Masonic Female College and Cokesbury Conference School
This building served as an important educational institution for much its existence, beginning in 1854 when it was constructed. Designed in the Greek Revival style, the three-story building opened as the Masonic Female College, which was rather unique and advanced for its time. It operated until 1874. From 1876-1918 the building became the Cokesbury Conference School (it was for only boys until 1882) and from 1918-1954 it was a public school. The Methodist Conference then acquired the building. Today, the Cokesbury Historical and Recreational Commission operates and maintains the building as a local venue for weddings and other functions.
The Masonic Female College and Cokesbury Conference School, now simply called Cokesbury College.
Backstory and Context
The building was added to the National Register of Historic Places in 1970. The town itself was founded in 1824 and the first school, Mount Ariel Academy, opened a year later. The Freemasons decided to establish a school for women in the early 1850s and built the Masonic Female College. Its opening ceremony attracted around 2,000 people. All of the schools in the building were well respected and produced many distinguished alumni including the founder of Vanderbilt University, Bishop Holland McTyeire.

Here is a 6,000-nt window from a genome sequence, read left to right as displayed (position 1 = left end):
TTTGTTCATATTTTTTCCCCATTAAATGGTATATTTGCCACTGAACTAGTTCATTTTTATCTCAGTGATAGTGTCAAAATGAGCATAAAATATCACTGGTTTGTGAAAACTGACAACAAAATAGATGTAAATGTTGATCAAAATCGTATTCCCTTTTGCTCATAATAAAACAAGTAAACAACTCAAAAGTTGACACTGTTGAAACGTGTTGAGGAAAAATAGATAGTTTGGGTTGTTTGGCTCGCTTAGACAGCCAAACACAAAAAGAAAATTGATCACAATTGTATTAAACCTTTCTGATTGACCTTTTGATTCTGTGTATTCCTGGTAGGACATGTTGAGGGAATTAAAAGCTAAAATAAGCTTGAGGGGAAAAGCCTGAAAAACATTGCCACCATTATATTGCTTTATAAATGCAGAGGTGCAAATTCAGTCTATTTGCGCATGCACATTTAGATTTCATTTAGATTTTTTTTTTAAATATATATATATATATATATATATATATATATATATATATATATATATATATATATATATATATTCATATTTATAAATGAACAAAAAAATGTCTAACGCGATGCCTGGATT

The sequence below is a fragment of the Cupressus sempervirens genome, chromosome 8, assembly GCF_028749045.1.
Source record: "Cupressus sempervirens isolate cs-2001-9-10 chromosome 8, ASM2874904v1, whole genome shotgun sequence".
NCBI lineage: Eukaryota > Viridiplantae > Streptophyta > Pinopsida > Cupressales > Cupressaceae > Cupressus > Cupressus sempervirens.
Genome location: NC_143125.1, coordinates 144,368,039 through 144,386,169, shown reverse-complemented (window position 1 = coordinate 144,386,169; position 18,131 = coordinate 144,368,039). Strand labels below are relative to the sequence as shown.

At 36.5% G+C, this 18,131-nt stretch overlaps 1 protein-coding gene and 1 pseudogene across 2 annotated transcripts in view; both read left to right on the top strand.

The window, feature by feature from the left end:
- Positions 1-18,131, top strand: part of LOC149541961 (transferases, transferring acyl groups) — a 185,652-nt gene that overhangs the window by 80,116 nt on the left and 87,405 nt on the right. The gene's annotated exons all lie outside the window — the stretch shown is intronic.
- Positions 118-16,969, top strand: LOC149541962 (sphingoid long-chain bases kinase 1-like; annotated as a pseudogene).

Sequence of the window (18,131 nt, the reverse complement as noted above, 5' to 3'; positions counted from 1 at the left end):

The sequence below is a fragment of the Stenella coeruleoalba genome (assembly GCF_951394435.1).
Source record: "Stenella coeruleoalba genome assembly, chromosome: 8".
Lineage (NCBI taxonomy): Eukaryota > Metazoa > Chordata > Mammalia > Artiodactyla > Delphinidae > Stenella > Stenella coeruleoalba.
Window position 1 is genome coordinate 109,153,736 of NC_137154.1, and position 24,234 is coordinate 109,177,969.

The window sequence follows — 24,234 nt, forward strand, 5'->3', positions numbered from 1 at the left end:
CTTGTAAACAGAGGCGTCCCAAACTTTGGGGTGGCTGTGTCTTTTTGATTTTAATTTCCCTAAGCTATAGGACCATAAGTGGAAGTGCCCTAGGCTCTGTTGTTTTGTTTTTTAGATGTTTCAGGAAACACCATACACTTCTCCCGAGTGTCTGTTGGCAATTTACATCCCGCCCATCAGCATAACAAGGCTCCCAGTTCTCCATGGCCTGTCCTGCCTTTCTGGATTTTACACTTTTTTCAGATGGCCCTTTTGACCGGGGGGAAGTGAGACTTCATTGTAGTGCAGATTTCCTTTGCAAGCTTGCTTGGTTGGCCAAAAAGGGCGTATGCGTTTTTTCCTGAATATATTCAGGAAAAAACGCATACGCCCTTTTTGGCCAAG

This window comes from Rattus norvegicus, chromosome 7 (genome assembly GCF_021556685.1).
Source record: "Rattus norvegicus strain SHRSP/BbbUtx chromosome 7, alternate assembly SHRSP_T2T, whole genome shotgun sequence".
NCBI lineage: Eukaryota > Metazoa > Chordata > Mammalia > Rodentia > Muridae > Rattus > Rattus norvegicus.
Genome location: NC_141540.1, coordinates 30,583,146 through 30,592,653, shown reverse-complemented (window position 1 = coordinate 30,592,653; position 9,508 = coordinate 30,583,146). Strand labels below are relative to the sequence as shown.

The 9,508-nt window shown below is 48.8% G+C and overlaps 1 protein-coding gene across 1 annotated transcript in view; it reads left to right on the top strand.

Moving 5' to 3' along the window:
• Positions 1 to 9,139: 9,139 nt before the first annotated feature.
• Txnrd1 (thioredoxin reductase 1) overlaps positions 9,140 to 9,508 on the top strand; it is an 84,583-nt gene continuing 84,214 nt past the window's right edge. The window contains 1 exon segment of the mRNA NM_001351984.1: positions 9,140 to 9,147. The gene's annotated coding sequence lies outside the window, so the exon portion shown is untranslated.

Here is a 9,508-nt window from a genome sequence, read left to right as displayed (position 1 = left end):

"A Short History of Cokesbury College." Cokesbury Historical and Recreational Commission. Accessed October 27, 2016. http://cokesburycollege.org. Fant, Mrs. James W. "Old Cokesbury, and Masonic Female College and Conference School." National Park Service - National Register of Historic Places. May 16, 1970. http://www.nationalregister.sc.gov/greenwood/S10817724002/S10817724002.pdf. "Masonic Female College and Cokesbury Conference School." Wikipedia. Accessed October 27, 2016. https://en.wikipedia.org/wiki/Masonic_Female_College_and_Cokesbury_Conference_School.